"Many of today’s pastors are entrepreneurs, not spiritual men at all. [They] are running organizations, living in front of an audience, talking about style and technology. They are shallow, ambitious and over-worked. Their families are on the stage. They are supposed to fill a dozen major roles. They are celebrities and motivational speakers."

A very interesting post by MaxedOutMama

The post discusses the devolution of democracies and the treatment of children in Islamic countries. It is a somewhat lengthy post, and I am doing some thinking about its premises.

MaxedOutMama is a regular poster at Calculated Risk.

P.S. I noticed that CR mentioned me in his post today. If you are here from Calculated Risk, Welcome!

Sunday, November 05, 2006

New Real Estate Ads in OKC

Last night, while driving home, I heard a radio advertisement for local real estate. The ad said something about "you may have heard about a housing bubble in other parts of the country" and sought to assure listeners that "real estate prices in Oklahoma City have grown at a steady and measured pace." The ad also pointed to the fact that interest rates are still historically low and that "now is a great time to buy."

Compare this to news coming out of Key West, Florida (from Mish's site, see links on the side of page) from poster FreeThinkerKW:

As longtime readers of this board know, I live in Key West where Real Estate tripled, quadrupled, and quintupled in the past 6 to 7 years. I alerted this board to the most unprecedented "happening" in Key West in my 16 years down here which took place yesterday, Saturday: an attempt to sell 22 homes at auction in a stalled real estate market.

Last week in Key West, only 1 home sold. The week before, 2 homes sold. The week before that either 2 or 3 homes sold.

Mind you that we now have 1400 to 1600 homes on the market, depending on the source of your information. Know too that there are approximately 300 to 600 homes being sold by owner which are not even listed in the MLS.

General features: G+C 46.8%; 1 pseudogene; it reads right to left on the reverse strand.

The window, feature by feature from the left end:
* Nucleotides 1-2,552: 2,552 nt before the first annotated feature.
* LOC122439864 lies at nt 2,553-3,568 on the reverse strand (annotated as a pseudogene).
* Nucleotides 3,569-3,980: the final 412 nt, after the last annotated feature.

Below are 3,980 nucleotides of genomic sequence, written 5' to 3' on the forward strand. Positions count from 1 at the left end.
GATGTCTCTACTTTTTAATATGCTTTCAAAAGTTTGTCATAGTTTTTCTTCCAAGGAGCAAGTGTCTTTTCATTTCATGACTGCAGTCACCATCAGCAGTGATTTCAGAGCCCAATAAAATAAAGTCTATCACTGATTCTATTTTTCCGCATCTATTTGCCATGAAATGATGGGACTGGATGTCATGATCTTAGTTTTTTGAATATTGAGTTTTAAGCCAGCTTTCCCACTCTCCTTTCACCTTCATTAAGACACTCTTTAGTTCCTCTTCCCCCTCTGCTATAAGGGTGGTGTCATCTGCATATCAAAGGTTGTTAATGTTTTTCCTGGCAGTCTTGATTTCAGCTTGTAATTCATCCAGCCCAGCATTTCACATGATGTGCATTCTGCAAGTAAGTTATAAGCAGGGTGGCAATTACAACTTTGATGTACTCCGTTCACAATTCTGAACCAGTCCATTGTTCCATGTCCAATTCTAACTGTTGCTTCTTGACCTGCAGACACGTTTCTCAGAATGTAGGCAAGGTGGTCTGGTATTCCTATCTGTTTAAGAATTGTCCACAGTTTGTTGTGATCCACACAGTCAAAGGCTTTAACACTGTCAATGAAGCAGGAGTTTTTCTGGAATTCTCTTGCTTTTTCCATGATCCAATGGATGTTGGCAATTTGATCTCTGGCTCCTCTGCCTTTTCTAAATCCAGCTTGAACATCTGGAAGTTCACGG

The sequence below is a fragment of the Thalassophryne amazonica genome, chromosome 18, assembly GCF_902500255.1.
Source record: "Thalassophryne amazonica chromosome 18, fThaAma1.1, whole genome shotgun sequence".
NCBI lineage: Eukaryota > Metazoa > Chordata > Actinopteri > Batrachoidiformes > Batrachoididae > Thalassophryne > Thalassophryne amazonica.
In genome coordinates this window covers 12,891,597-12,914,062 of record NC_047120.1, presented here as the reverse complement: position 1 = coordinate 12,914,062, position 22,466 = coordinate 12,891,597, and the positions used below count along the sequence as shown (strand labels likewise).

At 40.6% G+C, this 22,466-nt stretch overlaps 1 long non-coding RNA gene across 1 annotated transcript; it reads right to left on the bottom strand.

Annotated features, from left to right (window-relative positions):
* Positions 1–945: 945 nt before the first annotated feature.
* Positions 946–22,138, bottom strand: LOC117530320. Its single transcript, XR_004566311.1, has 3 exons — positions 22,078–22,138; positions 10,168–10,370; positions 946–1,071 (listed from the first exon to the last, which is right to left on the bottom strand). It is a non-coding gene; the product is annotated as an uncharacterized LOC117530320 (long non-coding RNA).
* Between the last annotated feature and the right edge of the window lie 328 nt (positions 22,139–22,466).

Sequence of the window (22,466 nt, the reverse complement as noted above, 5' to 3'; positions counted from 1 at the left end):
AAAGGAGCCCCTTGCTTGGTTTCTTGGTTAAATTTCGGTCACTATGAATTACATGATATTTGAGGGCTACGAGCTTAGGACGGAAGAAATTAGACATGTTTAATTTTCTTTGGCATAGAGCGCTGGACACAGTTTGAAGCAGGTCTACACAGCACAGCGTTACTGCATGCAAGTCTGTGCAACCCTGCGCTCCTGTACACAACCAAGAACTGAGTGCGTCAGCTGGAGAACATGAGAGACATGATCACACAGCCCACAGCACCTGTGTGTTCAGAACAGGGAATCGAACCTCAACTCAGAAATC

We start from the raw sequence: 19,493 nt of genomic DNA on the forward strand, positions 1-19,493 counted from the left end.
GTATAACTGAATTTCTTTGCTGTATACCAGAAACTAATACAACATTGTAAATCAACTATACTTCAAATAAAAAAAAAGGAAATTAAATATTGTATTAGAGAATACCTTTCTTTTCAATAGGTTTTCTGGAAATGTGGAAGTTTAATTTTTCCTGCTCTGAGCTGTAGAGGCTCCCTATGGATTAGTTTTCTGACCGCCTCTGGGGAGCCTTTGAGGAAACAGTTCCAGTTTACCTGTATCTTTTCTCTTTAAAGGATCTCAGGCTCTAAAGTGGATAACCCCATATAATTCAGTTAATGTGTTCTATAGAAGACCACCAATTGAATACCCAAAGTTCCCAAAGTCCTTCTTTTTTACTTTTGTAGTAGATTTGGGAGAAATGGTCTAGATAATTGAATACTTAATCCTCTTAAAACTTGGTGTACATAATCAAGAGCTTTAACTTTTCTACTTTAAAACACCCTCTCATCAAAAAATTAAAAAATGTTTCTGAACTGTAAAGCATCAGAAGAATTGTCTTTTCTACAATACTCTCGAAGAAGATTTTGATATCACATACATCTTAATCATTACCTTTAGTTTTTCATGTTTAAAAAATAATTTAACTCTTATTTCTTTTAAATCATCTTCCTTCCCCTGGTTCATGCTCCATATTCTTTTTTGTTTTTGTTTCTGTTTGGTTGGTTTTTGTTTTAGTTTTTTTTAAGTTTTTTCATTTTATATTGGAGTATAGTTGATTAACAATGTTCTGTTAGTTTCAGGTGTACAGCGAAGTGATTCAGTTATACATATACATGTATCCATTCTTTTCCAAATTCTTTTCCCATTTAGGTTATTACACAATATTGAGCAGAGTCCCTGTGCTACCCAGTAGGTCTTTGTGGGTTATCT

If we sold 2 homes a week in Key West, this inventory would last, oh, about 14 to 19 years at this rate. And as you will read, the asking prices of these homes are so out of reach for most people that the sellers must now face either foreclosure or drop their prices even more rapidly than they have already dropped.

I am about to lay the results on you from yesterday's auction. I am hoping you will be able to read the entire article without the Key West Citizen truncating it. If you cannot read the entire article, let me know, I'll send it to Mish, and then he can post it on his blog.

I can hardly wait. What I wouldn't give to be a bankruptcy attorney in Key West right now.

Anyway, Mish's Friend goes on to post:

Furthermore, I know someone mentioned in this article. I will not divulge his name as I don't want someone to google a reference to this auction and then they see my post come up alluding to his pain with his name prominently displayed. I don't want to add to his embarrassment and dismay. But I will say this: his remarks to the paper are not what he is telling me personally.

This builder is so underwater with unsold homes that he recently put his own luxury home on the market. He also has 7 brand new homes up on Stock Island, the next island up from us. Those homes, when first completed, were on the market for $550,000 to $700,000. They are on the market now for $400,000 to $500,000 with no lookers whatsoever. He might get lookers at $250,000. And he might actually get some buyers in the sub-$200,000 range, IMHO.
Mish posted a link to the article (free registration required). But he posted a significant amount so that you probably get a pretty good picture of what happened.

So, I wonder how long it will take to reach Oklahoma?

Locals Weather News

Last night on Channel 5 news (ABC) the weatherman made a comment about how today's rain would be good for Oklahoma, as we are several inches below normal this year, and several feet low over the last few years.

Speaking of weather, it has been noticeably quiet on the hurricane front this year compared to last year.